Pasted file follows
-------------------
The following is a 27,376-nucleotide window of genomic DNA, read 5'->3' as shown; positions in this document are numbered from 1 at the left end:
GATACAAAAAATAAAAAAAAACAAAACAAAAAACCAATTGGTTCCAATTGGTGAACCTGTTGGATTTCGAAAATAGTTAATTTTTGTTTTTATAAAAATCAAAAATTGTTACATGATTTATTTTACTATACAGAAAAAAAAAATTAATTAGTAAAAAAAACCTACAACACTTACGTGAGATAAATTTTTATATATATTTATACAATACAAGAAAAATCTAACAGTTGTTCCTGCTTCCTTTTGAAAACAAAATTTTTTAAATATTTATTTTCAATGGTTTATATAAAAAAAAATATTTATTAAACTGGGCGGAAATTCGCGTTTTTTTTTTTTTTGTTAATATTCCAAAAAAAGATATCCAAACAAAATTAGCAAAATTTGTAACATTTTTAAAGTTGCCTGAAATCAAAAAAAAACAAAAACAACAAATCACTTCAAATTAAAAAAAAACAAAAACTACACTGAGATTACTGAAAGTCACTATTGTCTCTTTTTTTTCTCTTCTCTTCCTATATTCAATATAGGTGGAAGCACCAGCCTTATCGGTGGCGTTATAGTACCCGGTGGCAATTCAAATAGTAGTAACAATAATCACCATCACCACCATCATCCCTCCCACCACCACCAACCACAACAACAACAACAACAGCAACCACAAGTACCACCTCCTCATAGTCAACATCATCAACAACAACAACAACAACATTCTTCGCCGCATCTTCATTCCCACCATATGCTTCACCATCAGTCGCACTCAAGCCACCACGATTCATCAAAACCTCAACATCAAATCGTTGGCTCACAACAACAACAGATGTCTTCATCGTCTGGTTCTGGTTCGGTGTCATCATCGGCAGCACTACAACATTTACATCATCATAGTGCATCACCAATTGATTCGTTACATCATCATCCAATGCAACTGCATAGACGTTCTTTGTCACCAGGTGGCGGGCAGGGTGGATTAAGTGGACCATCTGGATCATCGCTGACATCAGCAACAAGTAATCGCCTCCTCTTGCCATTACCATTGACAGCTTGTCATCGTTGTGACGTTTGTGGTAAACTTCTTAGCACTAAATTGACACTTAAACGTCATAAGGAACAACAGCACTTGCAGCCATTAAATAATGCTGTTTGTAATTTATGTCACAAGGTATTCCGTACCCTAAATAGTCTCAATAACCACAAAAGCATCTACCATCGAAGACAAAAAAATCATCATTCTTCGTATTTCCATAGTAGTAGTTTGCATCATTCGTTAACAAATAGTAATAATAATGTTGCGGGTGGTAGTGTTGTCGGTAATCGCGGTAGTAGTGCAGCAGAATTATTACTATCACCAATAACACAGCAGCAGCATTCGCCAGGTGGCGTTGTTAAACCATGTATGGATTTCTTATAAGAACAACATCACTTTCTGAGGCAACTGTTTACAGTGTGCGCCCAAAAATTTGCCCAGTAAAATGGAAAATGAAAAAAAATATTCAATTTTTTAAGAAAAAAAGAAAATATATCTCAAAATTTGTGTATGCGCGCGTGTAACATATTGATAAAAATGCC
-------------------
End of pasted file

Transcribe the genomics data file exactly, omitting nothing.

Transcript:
The following is a 27,376-nucleotide window of genomic DNA, read 5'->3' as shown; positions in this document are numbered from 1 at the left end:
GATACAAAAAATAAAAAAAAACAAAACAAAAAACCAATTGGTTCCAATTGGTGAACCTGTTGGATTTCGAAAATAGTTAATTTTTGTTTTTATAAAAATCAAAAATTGTTACATGATTTATTTTACTATACAGAAAAAAAAAATTAATTAGTAAAAAAAACCTACAACACTTACGTGAGATAAATTTTTATATATATTTATACAATACAAGAAAAATCTAACAGTTGTTCCTGCTTCCTTTTGAAAACAAAATTTTTTAAATATTTATTTTCAATGGTTTATATAAAAAAAAATATTTATTAAACTGGGCGGAAATTCGCGTTTTTTTTTTTTTTGTTAATATTCCAAAAAAAGATATCCAAACAAAATTAGCAAAATTTGTAACATTTTTAAAGTTGCCTGAAATCAAAAAAAAACAAAAACAACAAATCACTTCAAATTAAAAAAAAACAAAAACTACACTGAGATTACTGAAAGTCACTATTGTCTCTTTTTTTTCTCTTCTCTTCCTATATTCAATATAGGTGGAAGCACCAGCCTTATCGGTGGCGTTATAGTACCCGGTGGCAATTCAAATAGTAGTAACAATAATCACCATCACCACCATCATCCCTCCCACCACCACCAACCACAACAACAACAACAACAGCAACCACAAGTACCACCTCCTCATAGTCAACATCATCAACAACAACAACAACAACATTCTTCGCCGCATCTTCATTCCCACCATATGCTTCACCATCAGTCGCACTCAAGCCACCACGATTCATCAAAACCTCAACATCAAATCGTTGGCTCACAACAACAACAGATGTCTTCATCGTCTGGTTCTGGTTCGGTGTCATCATCGGCAGCACTACAACATTTACATCATCATAGTGCATCACCAATTGATTCGTTACATCATCATCCAATGCAACTGCATAGACGTTCTTTGTCACCAGGTGGCGGGCAGGGTGGATTAAGTGGACCATCTGGATCATCGCTGACATCAGCAACAAGTAATCGCCTCCTCTTGCCATTACCATTGACAGCTTGTCATCGTTGTGACGTTTGTGGTAAACTTCTTAGCACTAAATTGACACTTAAACGTCATAAGGAACAACAGCACTTGCAGCCATTAAATAATGCTGTTTGTAATTTATGTCACAAGGTATTCCGTACCCTAAATAGTCTCAATAACCACAAAAGCATCTACCATCGAAGACAAAAAAATCATCATTCTTCGTATTTCCATAGTAGTAGTTTGCATCATTCGTTAACAAATAGTAATAATAATGTTGCGGGTGGTAGTGTTGTCGGTAATCGCGGTAGTAGTGCAGCAGAATTATTACTATCACCAATAACACAGCAGCAGCATTCGCCAGGTGGCGTTGTTAAACCATGTATGGATTTCTTATAAGAACAACATCACTTTCTGAGGCAACTGTTTACAGTGTGCGCCCAAAAATTTGCCCAGTAAAATGGAAAATGAAAAAAAATATTCAATTTTTTAAGAAAAAAAGAAAATATATCTCAAAATTTGTGTATGCGCGCGTGTAACATATTGATAAAAATGCC